Location: Olds, AB Canada
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I agree. Base his whole diet around grass and hay, and THEN add supplements (feed).
Any information on him? Breed? Age? Normal workload?

Horses are scared of two things... Things that move and things that don't.
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post #5 of 7 Old 12-30-2011, 10:27 PM Thread Starter
Join Date: May 2011
Location: Umatilla, Florida
Posts: 61
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Waresbare: Haha that is definately true. Seeing as his feed wasn't changing, i'd say I was safe in assuming that he wasn't being fed as he should have been, if at all.

Sky: Thanks, the move was certainly worth the work! We've seen some improvement with his weight already, and he's very greatful for the abundance of grass. And it is a very terrible thing, makes you so angry, but I suppose besides moving, there's not much to be done.

Ray: sorry for the lacking info, I guess the length of that post distraacted me! He's around 20 years old. His breed is a mystery as he was found in a field so his background is completely unknown. But the common consensus is a Thoroughbred crossed with something a bit stockier, perhaps a Quarter Horse. He's 16.1 hands. He is usually ridden three or so times per week, lunged on off days with one day off. Of course, since he's dropped weight his only work is going on walks with me in our neighborhood. Hope that is enough information, if now, let me know(:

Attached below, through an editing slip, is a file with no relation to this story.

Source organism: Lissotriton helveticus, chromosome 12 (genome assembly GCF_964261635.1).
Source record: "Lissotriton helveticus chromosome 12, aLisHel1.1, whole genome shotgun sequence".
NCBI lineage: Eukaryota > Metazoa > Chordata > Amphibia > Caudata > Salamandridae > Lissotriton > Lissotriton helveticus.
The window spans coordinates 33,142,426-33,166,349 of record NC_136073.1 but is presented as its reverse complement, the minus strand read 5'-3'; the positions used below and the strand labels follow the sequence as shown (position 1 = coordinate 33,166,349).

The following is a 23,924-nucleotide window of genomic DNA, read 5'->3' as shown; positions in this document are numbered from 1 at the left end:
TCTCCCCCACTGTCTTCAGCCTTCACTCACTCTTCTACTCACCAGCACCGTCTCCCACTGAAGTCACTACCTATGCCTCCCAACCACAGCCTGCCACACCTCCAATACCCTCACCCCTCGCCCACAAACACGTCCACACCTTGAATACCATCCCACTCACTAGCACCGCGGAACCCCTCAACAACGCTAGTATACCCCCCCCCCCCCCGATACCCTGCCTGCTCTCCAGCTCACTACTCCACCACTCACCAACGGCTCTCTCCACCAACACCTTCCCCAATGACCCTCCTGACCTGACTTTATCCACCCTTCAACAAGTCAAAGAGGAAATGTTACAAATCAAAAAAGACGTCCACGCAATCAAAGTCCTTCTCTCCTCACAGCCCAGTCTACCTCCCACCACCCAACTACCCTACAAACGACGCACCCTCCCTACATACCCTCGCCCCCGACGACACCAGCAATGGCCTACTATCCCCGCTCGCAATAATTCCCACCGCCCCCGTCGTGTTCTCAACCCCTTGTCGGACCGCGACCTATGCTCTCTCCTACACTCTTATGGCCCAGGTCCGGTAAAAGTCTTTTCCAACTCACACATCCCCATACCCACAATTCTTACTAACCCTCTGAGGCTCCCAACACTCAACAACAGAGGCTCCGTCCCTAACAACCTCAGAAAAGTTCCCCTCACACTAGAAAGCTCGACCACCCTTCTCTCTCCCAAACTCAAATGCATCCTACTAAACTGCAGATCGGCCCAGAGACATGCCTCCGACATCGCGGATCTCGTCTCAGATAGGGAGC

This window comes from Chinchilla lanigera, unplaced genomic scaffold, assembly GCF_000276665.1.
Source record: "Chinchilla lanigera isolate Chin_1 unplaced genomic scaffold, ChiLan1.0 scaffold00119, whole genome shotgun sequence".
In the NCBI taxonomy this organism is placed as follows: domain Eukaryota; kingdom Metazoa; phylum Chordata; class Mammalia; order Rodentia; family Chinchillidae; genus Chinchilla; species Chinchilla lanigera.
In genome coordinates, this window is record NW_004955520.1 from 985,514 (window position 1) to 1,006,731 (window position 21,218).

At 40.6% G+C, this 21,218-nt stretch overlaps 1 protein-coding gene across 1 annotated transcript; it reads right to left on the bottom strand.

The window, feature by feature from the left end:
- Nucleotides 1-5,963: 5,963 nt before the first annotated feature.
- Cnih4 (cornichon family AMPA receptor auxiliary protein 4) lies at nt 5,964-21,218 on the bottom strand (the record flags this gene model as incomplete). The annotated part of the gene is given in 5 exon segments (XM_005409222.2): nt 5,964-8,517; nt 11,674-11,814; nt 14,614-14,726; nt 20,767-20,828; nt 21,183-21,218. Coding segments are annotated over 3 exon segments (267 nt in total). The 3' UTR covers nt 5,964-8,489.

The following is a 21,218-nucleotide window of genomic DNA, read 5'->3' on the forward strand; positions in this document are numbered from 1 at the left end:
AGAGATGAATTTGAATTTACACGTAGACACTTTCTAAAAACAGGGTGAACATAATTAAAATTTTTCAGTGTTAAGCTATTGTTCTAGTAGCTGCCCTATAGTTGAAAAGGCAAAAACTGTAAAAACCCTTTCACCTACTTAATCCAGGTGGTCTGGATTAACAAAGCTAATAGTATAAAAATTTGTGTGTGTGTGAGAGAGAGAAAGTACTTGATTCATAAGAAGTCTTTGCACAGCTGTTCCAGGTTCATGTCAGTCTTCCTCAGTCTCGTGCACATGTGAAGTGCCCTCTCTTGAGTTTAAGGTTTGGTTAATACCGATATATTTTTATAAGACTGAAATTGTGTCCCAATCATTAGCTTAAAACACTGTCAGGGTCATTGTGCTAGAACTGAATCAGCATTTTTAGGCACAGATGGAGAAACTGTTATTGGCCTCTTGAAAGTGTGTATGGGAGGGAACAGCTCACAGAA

Thanks for all the replies guys! Also, some have mentioned adding hay. If I were to add hay, what type would you suggest?

Thanks again!
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post #6 of 7 Old 12-30-2011, 11:18 PM
Join Date: Jul 2011
Location: Missouri
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Well it depends on the kind of work he does and whatnot. But grass should be fine, as long as he has enough to last him a few hours or free-choice hay (basically 24/7) would be ideal.
Skyseternalangel is offline  
post #7 of 7 Old 12-31-2011, 12:19 AM
Join Date: Nov 2009
Location: Wyoming
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Make sure you WEIGH the grain/supplements. Do not just go by " 1 1/2 scoops" of grain or whatever, actually take the empty scoop, weight it, then add the amount you need to feed and get an accurate amount in lbs, not scoops.
You might think he is getting enough, but until you know, by lbs how much he is getting, you are just guessing.
I was feeding our old guy 3 -4LBS of grain a day during the winter to keep his weight good, plus free choice hay. When we first brought him home, about 500 lbs underweight from the person who did not feed him, he was getting 14 lbs of senior feed daily along with free choice hay and grain.
You have to measure it in lbs, then read the bag and feed what it says, not scoops, but actual pound measurments. You will probably be surprised that he is not getting close to what he actually needs in senior feed.
wyominggrandma is offline